Supreme Court on extra-Judicial Killing

iasparliament
July 17, 2017
4 months
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Why in news?

The Supreme Court ordered CBI investigation into suspected extra-judicial killings in Manipur.

What is the case?

  • The ruling came on petitions which demanded an inquiry into 1,528 deaths in counter-insurgency operations in Manipur.

What was the Government’s stand?

  • The Attorney General had argued against the court ordering an investigation into some specific instances.
  • He argued that inquiries conducted by the authorities in Manipur were biased in favour of the citizens owing to local pressure and the ground situation.

What was the Supreme Court’s stand?

  • The cases involved either suspected fake encounters or the use of excessive or retaliatory force.
  • The Supreme Court has reiterated the principle of accountability as an essential part of the rule of law.
  • It has taken the view that the killing of a person who was possibly innocent cannot be overlooked owing to mere lapse of time.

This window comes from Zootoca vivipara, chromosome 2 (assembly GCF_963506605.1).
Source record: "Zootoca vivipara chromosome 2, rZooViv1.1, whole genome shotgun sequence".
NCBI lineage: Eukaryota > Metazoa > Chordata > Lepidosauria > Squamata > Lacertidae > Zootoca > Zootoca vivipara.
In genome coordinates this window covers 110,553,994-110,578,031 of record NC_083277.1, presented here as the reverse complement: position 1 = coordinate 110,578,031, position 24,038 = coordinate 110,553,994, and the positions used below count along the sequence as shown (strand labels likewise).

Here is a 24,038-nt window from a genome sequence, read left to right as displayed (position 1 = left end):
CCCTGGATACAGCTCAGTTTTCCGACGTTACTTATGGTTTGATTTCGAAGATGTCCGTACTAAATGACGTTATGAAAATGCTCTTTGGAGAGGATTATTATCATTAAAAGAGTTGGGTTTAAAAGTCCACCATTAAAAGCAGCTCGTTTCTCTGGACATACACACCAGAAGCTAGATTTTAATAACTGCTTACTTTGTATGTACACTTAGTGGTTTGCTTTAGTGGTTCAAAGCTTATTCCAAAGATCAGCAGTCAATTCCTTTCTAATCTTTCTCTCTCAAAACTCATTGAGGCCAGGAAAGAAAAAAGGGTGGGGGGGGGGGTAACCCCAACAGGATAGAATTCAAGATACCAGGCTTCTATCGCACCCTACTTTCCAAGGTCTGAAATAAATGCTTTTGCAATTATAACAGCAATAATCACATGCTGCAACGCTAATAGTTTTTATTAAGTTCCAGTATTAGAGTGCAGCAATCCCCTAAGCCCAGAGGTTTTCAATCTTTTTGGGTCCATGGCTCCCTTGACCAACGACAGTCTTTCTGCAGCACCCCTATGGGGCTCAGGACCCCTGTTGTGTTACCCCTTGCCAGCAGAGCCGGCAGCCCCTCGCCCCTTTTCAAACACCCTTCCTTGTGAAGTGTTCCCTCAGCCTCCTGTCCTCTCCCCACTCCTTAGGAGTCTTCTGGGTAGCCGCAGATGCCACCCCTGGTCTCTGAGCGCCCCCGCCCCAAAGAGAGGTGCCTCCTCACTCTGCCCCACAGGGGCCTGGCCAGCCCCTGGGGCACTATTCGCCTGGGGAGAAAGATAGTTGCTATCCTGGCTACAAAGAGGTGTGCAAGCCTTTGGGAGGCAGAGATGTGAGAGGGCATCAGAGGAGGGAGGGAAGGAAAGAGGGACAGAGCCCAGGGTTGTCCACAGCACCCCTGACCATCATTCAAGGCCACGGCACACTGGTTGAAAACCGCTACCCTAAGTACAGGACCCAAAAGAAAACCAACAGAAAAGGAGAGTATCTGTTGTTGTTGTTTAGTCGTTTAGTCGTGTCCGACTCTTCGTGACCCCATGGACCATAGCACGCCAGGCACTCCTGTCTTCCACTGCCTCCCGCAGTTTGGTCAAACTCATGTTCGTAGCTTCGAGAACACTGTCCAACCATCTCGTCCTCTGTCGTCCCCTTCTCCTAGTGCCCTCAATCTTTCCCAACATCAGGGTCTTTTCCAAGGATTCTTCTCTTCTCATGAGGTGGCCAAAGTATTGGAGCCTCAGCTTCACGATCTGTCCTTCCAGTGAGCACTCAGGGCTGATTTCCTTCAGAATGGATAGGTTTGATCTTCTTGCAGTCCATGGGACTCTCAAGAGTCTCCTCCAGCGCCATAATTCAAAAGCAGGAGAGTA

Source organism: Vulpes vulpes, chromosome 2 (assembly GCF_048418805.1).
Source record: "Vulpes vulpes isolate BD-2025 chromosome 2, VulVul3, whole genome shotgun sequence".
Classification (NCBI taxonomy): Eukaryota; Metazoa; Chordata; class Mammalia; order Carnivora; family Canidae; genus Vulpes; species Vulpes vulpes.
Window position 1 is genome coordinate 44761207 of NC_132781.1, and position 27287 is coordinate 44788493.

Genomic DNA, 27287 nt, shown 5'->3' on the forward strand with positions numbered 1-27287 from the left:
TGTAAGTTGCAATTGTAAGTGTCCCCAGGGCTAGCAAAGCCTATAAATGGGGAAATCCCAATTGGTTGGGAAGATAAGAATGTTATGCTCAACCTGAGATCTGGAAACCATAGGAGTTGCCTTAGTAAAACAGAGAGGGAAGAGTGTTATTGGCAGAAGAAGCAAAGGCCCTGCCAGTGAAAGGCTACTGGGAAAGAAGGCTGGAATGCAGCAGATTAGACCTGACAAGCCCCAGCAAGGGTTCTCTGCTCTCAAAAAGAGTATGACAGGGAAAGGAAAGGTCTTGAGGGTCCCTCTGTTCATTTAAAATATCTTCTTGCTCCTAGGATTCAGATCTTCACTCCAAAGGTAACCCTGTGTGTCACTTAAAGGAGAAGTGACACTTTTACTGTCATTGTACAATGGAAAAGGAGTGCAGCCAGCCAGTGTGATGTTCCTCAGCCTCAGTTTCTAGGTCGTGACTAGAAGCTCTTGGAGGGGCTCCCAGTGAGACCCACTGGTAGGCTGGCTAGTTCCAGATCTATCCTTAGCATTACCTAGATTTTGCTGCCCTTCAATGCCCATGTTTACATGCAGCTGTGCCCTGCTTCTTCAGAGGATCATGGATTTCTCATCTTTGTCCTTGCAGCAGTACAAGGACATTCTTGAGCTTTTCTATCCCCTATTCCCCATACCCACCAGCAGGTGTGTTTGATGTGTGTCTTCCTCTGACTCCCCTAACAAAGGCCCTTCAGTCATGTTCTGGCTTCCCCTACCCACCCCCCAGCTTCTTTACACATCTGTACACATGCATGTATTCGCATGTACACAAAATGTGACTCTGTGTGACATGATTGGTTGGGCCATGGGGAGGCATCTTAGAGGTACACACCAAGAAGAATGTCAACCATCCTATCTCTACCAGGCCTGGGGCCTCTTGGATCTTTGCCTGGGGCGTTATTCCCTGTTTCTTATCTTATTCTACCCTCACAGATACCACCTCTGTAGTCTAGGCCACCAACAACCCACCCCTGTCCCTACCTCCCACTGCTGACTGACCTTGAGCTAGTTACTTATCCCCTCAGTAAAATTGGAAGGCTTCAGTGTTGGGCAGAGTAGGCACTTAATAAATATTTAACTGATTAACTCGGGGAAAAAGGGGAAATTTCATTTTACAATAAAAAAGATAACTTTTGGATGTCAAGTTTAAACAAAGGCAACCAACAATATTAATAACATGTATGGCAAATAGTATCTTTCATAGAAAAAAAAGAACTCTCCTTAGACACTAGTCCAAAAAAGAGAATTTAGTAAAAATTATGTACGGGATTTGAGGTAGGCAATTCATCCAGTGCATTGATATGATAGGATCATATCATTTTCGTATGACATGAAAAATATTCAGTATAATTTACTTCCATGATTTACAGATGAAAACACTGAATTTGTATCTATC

• The state cannot take advantage of its own inaction and ruin a probe by citing the delay as a reason.
  • The Supreme Court ordered CBI investigation into suspected extra-judicial killings in Manipur.

What is the Supreme Court’s rationale on AFSPA?

  • Last year, the court had ruled that the armed forces cannot escape investigation for excesses even in places where they enjoy special powers.
  • It also reiterated that the legal protection provided by the Armed Forces (Special Powers) Act, or AFSPA, will have to yield to the principles of human rights.
  • The court’s order is yet another reminder that AFSPA has contributed to the climate of impunity in States where it is in force, especially in Manipur.
  • The situation under AFSPA is so hostile to the concept of human rights that in many of these cases there was no inquiry at all.
  • In some instances, the First Information Report was against the victim and not against the alleged perpetrators.

What are the problems faced by NHRC?

  • The National Human Rights Commission (NHRC) has been reduced to a “toothless tiger”.
  • It is grossly understaffed despite its increasing workload, and many State governments show little respect for its guidelines and instructions.

 

Source: The Hindu

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